In the current economic climate, family members are becoming more and more likely to loan money to each other. Commonly these loans will be from the “bank of mum and dad” in order to help an adult child get onto the property ladder. Children also loan funds to their parents, for example if a divorce leaves the parents with insufficient funds to purchase two new homes. In these circumstances, the loan will typically be secured over the property being purchased.
What should a lender consider when making a secured loan to a family member?
The first thing to note is that any loan made by a person to a family member, which is secured over a property to be occupied by the borrower, is likely to be a “regulated mortgage contract”. This often comes as a surprise to family members making loans to each other but if the loan to be advanced involves the provision of credit to an individual and the following apply:
- the contract provides for the obligation of the borrower to repay to be secured by a mortgage on land in (within the UK); and
- at least 40% of that land is, or is intended to be, used as a dwelling,
the regulations are triggered and the agreement is, on the face of it, captured by the FCA’s mortgage regime.
Are you making the loan by way of business?
The regime requires any person who carries on a specified activity (such as providing credit under a Regulated Mortgage Contract), by way of business, to be authorised by the FCA or exempt. There is no specific definition of the “business test” but the payment of interest (or lack of) is not the only consideration, neither is the scale of the activity. There are a number of factors that need to be considered.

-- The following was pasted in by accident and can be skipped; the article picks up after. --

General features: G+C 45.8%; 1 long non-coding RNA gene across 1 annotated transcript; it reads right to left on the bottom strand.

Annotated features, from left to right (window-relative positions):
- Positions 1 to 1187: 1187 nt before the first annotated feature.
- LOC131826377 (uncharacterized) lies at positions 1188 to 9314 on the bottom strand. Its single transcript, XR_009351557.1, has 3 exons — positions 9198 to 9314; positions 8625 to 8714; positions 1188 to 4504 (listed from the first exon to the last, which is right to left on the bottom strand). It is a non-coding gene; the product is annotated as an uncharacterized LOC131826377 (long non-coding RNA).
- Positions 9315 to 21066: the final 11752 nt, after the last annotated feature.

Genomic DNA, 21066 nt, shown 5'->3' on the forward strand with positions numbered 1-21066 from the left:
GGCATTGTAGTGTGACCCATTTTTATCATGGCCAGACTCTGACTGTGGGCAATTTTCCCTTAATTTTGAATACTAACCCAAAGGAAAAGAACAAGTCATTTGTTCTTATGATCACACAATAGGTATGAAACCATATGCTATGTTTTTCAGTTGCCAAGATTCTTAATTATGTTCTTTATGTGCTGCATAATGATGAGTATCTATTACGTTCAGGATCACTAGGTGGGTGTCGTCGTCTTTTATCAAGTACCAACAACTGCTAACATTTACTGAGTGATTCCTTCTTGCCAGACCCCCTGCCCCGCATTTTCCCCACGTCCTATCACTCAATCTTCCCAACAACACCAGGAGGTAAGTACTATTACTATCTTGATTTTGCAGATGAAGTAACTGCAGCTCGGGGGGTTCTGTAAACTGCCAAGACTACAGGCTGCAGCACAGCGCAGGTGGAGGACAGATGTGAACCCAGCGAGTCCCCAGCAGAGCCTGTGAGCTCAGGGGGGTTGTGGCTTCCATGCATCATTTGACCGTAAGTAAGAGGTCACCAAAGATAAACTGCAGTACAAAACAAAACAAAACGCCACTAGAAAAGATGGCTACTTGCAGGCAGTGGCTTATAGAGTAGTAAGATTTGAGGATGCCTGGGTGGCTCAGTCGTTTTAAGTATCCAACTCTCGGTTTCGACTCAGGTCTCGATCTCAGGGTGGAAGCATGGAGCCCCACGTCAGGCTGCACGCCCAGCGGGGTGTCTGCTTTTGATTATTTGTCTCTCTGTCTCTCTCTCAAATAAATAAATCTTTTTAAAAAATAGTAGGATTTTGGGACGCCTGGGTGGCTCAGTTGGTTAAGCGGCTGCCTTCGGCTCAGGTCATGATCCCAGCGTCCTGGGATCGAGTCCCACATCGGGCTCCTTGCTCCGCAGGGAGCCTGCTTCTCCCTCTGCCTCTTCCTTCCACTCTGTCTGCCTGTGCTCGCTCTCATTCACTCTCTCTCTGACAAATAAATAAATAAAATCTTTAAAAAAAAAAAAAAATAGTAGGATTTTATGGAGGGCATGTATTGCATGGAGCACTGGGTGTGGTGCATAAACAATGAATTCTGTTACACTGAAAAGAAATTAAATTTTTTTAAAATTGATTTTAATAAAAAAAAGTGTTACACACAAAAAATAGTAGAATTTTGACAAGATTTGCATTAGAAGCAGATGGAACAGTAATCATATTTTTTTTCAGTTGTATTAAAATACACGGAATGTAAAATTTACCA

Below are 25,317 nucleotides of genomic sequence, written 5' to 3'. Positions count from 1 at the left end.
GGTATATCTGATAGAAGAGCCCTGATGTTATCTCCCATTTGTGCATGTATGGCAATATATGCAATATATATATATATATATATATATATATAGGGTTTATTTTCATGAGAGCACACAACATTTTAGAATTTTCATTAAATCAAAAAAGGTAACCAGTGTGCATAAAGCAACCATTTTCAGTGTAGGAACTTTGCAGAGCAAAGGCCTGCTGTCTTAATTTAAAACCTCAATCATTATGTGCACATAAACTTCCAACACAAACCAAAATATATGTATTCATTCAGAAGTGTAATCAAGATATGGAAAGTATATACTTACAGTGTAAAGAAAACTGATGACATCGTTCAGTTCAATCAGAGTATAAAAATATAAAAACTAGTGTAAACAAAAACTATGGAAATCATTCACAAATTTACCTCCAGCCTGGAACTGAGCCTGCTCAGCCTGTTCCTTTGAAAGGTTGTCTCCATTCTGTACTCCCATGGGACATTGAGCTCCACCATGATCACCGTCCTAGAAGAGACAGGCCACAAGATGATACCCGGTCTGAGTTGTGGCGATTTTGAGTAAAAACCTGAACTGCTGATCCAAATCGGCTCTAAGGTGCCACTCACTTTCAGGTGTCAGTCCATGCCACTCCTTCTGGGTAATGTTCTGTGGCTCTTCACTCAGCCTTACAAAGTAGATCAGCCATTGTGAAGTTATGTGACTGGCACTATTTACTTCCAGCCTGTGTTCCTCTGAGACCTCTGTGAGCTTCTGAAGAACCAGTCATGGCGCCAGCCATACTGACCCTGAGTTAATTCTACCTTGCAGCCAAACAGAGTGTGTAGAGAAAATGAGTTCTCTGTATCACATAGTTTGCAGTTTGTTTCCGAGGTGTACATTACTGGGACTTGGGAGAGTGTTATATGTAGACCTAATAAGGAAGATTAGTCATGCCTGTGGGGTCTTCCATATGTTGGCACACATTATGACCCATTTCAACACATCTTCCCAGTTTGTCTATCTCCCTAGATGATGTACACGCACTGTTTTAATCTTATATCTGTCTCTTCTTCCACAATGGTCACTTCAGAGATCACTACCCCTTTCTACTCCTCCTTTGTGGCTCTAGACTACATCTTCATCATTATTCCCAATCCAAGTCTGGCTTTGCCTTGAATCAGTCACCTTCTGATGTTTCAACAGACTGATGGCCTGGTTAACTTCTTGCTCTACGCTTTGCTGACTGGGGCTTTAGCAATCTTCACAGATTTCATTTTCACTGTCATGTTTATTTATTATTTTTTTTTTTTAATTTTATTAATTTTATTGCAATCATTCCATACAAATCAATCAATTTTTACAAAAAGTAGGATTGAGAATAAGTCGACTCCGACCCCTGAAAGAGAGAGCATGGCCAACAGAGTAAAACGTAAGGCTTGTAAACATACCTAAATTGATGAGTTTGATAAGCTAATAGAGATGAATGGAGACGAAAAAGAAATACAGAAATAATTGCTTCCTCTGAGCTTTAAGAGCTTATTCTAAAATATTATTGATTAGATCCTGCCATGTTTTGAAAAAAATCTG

However, it is generally clear that loans between family members will, ordinarily, driven by love and affection and not made by way of business. However, some cases will more detailed analysis and loans between friends can be more complicated.
Even if the activity is not “authorised”, the agreement will remain a Regulated Mortgage Contract. However, the rules and guidance in the FCA Handbook apply only to “a firm” that is defined as an authorised person (MCOB 2.1.1R).
On that basis, if the loan has not met the business test, the MCOB rules will also not apply. If so, this means that the loan agreement will not be subject to any particular drafting or procedural requirements and only a “light touch” regime will be applicable.
Notwithstanding the fact that only a light touch drafting regime will apply it is always a good idea to ensure that the terms of the loan are in writing as this will ensure that the terms (such as duration, interest and default) are clearly identified. We would also recommend giving consideration to updating any wills.
One final point to consider is that borrowers do have court protection by way of time orders and unfair relationships. This applies to family loans. Borrowers can, for instance, request an order from the court to vary the amount of repayments and the period for the borrowers to remedy any breach. The courts also have a wide power in respect of unfair relationships and this requires a lender to disprove the existence of such a relationship once asserted by a borrower. If an unfair relationship exists the court has broad powers to remedy it as it sees fit.
To discuss any matters relating to the above or any other commercial or corporate requirements, please contact Greg Vincent, Partner in the Corporate and Commercial Team on 0208 971 1033 or by email on [email protected] or Arthur Horsfall, solicitor in the Corporate and Commercial Team on 0208 971 1058 or [email protected].
Other articles from July's newsletter
Although correct at the time of publication, the contents of this newsletter/blog are intended for general information purposes only and shall not be deemed to be, or constitute, legal advice. We cannot accept responsibility for any loss as a result of acts or omissions taken in respect of this article. Please contact us for the latest legal position.